Text \href{http://foobar.com/~test/%^&*$_##/test}{there} after \let\href\hreffootnote Text \href{http://foobar.com/~test/%^&*$_##/test}{there} after

\end{document}


Alternatively a home made solution which reads the first argument verbatim (except { } characters):

\documentclass{article}

\usepackage{hyperref}

\makeatletter

\def\hreffootnote{%
%\unskip
\begingroup
\let\do\@makeother
\dospecials
\catcode\{=1\relax
\catcode\}=2\relax
\href@footnote
}
\def\href@footnote#1{%
\endgroup
\href@@footnote{#1}%
}
\let\realhref\href
\def\href@@footnote#1#2{%
\footnote{\realhref{#1}{#2}}%
}

\begin{document}

Text\hreffootnote{http://foobar.com/~test/%^&*$_##/test}{there} after Text \href{http://foobar.com/~test/%^&*$_##/test}{there} after

\let\href\hreffootnote

\end{document}

-
I think that you should add this as a solution to the original question as well. –  Andrew Stacey Mar 7 '11 at 18:56
@Andrew: done + added explanation how to define macros which read an argument verbatim. –  Martin Scharrer Mar 7 '11 at 19:11

Use the bigfoot package:

\documentclass{article}
\usepackage{bigfoot}
\usepackage{hyperref}

\begin{document}

\end{document}


Unfortunately this doesn't seem to work to solve the original questioner's problem, since putting this into another macro definition seems to break it.

-
Nonetheless, it answers the question that I actually asked and is a simpler method if one doesn't want to wrap it in a new macro. Thanks. –  Andrew Stacey Mar 8 '11 at 14:06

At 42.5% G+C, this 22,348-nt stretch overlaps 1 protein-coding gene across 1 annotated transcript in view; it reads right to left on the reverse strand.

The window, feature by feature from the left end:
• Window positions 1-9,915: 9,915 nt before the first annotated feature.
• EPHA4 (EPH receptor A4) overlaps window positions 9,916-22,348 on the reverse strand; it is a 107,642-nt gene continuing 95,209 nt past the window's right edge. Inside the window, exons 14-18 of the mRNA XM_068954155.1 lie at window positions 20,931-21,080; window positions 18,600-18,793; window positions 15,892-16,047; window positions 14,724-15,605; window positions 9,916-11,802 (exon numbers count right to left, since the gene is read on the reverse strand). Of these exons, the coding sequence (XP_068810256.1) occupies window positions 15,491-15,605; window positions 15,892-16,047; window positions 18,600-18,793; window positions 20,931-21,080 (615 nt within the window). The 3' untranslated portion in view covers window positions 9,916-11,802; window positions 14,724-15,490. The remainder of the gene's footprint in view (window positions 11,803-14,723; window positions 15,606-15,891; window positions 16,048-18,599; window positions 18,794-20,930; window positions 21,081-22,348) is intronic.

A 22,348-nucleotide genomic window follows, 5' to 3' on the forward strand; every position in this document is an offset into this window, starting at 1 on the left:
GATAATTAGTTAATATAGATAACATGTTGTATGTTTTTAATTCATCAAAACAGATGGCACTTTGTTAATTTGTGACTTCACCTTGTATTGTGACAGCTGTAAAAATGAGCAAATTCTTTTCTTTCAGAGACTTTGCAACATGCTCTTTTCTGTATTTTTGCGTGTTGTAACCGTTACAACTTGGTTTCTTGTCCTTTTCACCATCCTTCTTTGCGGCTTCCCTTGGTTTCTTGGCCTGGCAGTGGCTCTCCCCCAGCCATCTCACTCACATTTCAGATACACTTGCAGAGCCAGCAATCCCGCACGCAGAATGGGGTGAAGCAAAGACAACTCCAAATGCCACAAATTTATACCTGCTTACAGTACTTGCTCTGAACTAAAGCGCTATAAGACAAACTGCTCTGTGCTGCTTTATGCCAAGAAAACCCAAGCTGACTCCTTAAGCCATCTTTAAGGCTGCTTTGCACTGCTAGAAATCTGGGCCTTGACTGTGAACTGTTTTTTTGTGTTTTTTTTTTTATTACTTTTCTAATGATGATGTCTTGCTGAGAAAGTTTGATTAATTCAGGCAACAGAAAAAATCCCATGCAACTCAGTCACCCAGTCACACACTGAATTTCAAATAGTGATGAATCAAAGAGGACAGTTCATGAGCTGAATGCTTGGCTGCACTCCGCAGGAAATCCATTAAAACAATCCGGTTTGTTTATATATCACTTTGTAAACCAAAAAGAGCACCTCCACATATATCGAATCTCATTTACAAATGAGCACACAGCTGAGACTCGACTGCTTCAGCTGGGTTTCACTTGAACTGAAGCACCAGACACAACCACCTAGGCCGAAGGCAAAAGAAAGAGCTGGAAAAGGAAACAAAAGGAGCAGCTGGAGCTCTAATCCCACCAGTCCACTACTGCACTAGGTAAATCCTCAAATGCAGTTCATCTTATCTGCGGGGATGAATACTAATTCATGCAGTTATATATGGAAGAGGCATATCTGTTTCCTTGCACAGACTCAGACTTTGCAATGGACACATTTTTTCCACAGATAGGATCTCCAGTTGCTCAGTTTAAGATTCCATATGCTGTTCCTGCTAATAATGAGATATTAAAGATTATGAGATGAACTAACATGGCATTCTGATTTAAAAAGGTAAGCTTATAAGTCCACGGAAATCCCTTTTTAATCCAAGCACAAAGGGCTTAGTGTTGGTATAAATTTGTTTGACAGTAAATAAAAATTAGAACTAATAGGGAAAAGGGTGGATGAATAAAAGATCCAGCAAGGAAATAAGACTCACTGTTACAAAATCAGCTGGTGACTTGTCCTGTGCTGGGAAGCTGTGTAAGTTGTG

This definition seems to work with the hyperref package. \hyper@normalise takes care of all those nasty characters.

\makeatletter
\newcommand\myhref@[2]{#2\footnote{\url@{#1}}}
\DeclareRobustCommand{\myhref}{\hyper@normalise\myhref@}
\makeatother

Edit: This typesets the link as a footnote. To just get a footnote with a link labelled by the text in the second argument, this should work:

\makeatletter
\DeclareRobustCommand{\hreffootnote}{\hyper@normalise\hreffootnote@}
\makeatother

-
Useful to know, but it doesn't quite emulate what \footnote{\href{a}{b}} should do as \href{a}{b} creates a link to a with the text b so the URL isn't visible in the document. –  Andrew Stacey Mar 9 '11 at 21:28
Thanks, I misunderstood. See my new solution above. –  Michael Ummels Mar 10 '11 at 0:37
Nice answer. I forgot that hyperref gives you \hyper@normalise which does basically the same as the code in my answer, but does it for you. –  Martin Scharrer Mar 10 '11 at 10:45

Disclaimer: do not use this answer: the "bigfoot" answer above is (probably) much better.

My idea is to make # active document-wide, and let it to a macro parameter character, so that it can still be used in definitions (e.g. in the definition of \href). In the troublesome parts, we can disable the #: simply \let it to be equal to \relax, in other words, to do nothing.

The only reason why we cannot make # active before loading hyperref is that this package itself makes # active, and for some reason that I did not track down, hyperref is not happy with it.

\documentclass{article}
\usepackage{hyperref}

\makeatletter
\let \macro@parameter@character #
\catcode\#=13
\let #\macro@parameter@character
\let\href@old\href
\renewcommand{\href}[2]{\footnote{\let##\relax\href@old{#1}{#2}}}
\makeatother

\begin{document}
`